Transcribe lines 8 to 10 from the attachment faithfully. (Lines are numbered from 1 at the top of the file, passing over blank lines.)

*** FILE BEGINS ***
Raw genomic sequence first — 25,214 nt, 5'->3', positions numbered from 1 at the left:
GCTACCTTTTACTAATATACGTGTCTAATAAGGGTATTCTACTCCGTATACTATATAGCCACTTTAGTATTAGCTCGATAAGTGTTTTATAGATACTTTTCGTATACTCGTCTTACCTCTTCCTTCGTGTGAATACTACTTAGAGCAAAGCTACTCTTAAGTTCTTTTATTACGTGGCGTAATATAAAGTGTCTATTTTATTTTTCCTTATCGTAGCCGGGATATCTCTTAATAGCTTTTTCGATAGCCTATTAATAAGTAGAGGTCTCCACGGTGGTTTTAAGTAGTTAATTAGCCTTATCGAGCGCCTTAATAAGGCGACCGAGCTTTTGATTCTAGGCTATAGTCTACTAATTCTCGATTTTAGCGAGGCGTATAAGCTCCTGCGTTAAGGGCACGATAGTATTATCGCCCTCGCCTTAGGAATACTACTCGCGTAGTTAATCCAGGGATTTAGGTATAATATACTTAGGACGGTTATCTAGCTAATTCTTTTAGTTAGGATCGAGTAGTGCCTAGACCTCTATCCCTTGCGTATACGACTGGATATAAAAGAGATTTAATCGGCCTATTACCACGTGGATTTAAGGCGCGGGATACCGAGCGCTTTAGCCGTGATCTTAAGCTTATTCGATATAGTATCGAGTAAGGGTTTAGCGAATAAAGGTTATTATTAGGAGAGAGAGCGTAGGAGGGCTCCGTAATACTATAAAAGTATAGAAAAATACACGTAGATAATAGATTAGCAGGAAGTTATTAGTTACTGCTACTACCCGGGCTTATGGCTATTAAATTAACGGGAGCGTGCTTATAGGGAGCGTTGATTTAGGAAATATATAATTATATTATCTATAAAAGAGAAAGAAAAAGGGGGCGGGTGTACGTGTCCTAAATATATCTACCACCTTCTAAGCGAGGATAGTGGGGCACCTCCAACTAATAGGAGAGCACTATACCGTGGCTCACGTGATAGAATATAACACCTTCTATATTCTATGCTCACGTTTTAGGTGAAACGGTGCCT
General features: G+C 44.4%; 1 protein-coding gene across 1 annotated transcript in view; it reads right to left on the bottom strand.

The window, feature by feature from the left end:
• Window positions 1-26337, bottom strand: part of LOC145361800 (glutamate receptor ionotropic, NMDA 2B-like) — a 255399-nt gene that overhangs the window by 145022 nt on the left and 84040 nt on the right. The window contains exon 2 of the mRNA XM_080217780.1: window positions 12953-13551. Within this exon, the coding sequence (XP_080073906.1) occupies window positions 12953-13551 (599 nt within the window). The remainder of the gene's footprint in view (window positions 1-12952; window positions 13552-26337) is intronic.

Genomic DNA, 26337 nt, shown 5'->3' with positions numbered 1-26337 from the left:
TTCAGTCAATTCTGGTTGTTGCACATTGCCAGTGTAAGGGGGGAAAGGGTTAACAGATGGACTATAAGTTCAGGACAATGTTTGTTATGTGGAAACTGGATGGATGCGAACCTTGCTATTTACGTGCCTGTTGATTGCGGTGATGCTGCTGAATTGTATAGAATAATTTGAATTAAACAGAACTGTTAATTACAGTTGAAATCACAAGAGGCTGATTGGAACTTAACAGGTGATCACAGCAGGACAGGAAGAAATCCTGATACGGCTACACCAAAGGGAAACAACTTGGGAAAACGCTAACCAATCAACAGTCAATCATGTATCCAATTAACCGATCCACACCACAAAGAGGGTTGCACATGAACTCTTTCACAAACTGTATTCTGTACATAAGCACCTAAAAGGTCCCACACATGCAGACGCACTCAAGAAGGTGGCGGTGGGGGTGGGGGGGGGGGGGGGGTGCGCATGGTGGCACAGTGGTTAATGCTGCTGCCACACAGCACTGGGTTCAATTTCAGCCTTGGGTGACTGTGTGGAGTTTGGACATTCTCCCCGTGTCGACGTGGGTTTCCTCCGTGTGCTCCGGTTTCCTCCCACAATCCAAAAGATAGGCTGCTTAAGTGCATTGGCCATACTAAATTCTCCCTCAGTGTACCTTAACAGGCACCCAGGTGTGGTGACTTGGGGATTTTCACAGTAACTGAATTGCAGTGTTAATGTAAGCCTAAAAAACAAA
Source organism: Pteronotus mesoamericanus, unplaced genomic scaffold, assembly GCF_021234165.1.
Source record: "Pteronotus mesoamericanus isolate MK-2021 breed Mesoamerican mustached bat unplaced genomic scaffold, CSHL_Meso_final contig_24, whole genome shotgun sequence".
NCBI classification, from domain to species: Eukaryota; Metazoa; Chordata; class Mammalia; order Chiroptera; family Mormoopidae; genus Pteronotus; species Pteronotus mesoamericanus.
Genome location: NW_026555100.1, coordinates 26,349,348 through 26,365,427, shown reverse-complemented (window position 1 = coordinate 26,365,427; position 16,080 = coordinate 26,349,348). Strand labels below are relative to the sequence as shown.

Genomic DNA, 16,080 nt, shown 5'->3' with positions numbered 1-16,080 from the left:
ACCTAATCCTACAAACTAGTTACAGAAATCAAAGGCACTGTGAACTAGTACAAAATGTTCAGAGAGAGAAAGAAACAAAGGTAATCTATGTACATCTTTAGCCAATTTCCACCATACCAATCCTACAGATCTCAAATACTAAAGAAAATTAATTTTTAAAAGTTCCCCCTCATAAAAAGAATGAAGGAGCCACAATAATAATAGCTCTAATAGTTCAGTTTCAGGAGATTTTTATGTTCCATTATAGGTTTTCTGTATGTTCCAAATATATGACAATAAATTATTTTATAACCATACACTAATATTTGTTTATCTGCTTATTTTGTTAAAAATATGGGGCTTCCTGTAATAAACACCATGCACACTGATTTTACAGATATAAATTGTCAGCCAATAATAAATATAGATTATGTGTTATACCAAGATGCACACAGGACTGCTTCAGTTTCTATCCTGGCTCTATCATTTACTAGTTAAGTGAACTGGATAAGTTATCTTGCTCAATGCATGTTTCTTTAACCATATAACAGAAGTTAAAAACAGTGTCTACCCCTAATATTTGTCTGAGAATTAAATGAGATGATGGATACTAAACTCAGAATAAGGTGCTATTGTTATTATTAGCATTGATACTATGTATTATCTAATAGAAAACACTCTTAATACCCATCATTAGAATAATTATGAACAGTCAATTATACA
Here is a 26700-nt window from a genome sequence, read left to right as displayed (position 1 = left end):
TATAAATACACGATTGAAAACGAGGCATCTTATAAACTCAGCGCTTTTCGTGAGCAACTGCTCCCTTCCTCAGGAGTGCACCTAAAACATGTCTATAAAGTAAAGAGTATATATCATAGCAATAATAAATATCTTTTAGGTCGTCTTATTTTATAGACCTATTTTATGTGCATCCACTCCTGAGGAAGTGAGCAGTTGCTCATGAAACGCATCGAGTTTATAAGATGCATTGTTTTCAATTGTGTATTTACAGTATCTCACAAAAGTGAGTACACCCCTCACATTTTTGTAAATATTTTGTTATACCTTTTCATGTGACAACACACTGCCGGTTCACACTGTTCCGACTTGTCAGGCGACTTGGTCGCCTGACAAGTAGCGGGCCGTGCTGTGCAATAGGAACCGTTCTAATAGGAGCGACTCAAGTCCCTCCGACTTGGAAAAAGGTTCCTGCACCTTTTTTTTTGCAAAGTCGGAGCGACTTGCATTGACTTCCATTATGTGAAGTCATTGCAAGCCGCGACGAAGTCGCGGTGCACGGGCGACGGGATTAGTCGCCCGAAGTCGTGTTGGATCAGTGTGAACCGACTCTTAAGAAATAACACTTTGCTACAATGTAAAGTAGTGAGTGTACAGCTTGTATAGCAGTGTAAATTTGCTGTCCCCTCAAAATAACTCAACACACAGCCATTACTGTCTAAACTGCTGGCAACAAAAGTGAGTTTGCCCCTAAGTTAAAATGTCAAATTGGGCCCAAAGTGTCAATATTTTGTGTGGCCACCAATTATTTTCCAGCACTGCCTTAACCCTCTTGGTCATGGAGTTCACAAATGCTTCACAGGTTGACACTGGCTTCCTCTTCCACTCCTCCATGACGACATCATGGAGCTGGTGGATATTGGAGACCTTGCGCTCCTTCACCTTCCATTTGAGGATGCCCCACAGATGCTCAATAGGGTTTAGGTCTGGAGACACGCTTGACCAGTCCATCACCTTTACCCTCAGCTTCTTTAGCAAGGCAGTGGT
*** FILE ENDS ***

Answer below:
Source organism: Pteronotus mesoamericanus, unplaced genomic scaffold, assembly GCF_021234165.1.
Source record: "Pteronotus mesoamericanus isolate MK-2021 breed Mesoamerican mustached bat unplaced genomic scaffold, CSHL_Meso_final contig_24, whole genome shotgun sequence".
NCBI classification, from domain to species: Eukaryota; Metazoa; Chordata; class Mammalia; order Chiroptera; family Mormoopidae; genus Pteronotus; species Pteronotus mesoamericanus.